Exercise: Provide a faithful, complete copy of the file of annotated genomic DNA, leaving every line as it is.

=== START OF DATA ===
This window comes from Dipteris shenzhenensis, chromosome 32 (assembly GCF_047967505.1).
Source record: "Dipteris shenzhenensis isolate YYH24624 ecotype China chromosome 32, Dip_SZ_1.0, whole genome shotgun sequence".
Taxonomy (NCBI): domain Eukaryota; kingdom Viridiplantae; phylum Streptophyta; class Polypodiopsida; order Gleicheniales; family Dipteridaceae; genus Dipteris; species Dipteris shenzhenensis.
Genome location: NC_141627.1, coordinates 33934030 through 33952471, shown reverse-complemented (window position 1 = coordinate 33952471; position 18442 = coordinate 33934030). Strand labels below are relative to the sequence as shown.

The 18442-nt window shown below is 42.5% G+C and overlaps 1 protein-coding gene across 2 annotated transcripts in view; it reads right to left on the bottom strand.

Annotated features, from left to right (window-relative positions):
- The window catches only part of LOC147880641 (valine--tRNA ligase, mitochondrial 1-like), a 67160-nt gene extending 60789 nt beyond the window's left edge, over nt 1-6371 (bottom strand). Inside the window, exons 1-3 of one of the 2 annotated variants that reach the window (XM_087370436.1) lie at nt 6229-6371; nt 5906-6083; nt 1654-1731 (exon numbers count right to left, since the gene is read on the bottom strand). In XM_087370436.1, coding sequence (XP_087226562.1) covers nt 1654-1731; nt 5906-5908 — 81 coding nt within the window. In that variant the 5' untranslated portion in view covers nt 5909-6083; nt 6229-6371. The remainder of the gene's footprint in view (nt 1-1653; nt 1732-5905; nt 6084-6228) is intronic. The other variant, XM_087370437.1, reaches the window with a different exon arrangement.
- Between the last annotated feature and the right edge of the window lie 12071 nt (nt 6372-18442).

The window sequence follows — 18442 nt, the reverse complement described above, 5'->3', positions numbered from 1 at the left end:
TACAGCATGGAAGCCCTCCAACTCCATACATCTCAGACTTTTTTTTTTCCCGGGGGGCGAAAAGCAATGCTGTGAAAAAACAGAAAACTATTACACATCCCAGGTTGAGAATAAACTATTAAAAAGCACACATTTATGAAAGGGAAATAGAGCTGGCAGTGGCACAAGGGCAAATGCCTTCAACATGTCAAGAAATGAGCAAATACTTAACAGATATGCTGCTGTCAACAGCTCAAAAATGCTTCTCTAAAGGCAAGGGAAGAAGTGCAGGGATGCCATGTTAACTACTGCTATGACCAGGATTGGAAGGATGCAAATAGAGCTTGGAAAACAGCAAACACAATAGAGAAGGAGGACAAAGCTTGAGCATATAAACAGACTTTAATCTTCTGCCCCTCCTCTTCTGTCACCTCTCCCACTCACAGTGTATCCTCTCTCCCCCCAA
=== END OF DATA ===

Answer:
This window comes from Dipteris shenzhenensis, chromosome 32 (assembly GCF_047967505.1).
Source record: "Dipteris shenzhenensis isolate YYH24624 ecotype China chromosome 32, Dip_SZ_1.0, whole genome shotgun sequence".
Taxonomy (NCBI): domain Eukaryota; kingdom Viridiplantae; phylum Streptophyta; class Polypodiopsida; order Gleicheniales; family Dipteridaceae; genus Dipteris; species Dipteris shenzhenensis.
Genome location: NC_141627.1, coordinates 33934030 through 33952471, shown reverse-complemented (window position 1 = coordinate 33952471; position 18442 = coordinate 33934030). Strand labels below are relative to the sequence as shown.

The 18442-nt window shown below is 42.5% G+C and overlaps 1 protein-coding gene across 2 annotated transcripts in view; it reads right to left on the bottom strand.

Annotated features, from left to right (window-relative positions):
- The window catches only part of LOC147880641 (valine--tRNA ligase, mitochondrial 1-like), a 67160-nt gene extending 60789 nt beyond the window's left edge, over nt 1-6371 (bottom strand). Inside the window, exons 1-3 of one of the 2 annotated variants that reach the window (XM_087370436.1) lie at nt 6229-6371; nt 5906-6083; nt 1654-1731 (exon numbers count right to left, since the gene is read on the bottom strand). In XM_087370436.1, coding sequence (XP_087226562.1) covers nt 1654-1731; nt 5906-5908 — 81 coding nt within the window. In that variant the 5' untranslated portion in view covers nt 5909-6083; nt 6229-6371. The remainder of the gene's footprint in view (nt 1-1653; nt 1732-5905; nt 6084-6228) is intronic. The other variant, XM_087370437.1, reaches the window with a different exon arrangement.
- Between the last annotated feature and the right edge of the window lie 12071 nt (nt 6372-18442).

The window sequence follows — 18442 nt, the reverse complement described above, 5'->3', positions numbered from 1 at the left end:
TACAGCATGGAAGCCCTCCAACTCCATACATCTCAGACTTTTTTTTTTCCCGGGGGGCGAAAAGCAATGCTGTGAAAAAACAGAAAACTATTACACATCCCAGGTTGAGAATAAACTATTAAAAAGCACACATTTATGAAAGGGAAATAGAGCTGGCAGTGGCACAAGGGCAAATGCCTTCAACATGTCAAGAAATGAGCAAATACTTAACAGATATGCTGCTGTCAACAGCTCAAAAATGCTTCTCTAAAGGCAAGGGAAGAAGTGCAGGGATGCCATGTTAACTACTGCTATGACCAGGATTGGAAGGATGCAAATAGAGCTTGGAAAACAGCAAACACAATAGAGAAGGAGGACAAAGCTTGAGCATATAAACAGACTTTAATCTTCTGCCCCTCCTCTTCTGTCACCTCTCCCACTCACAGTGTATCCTCTCTCCCCCCAA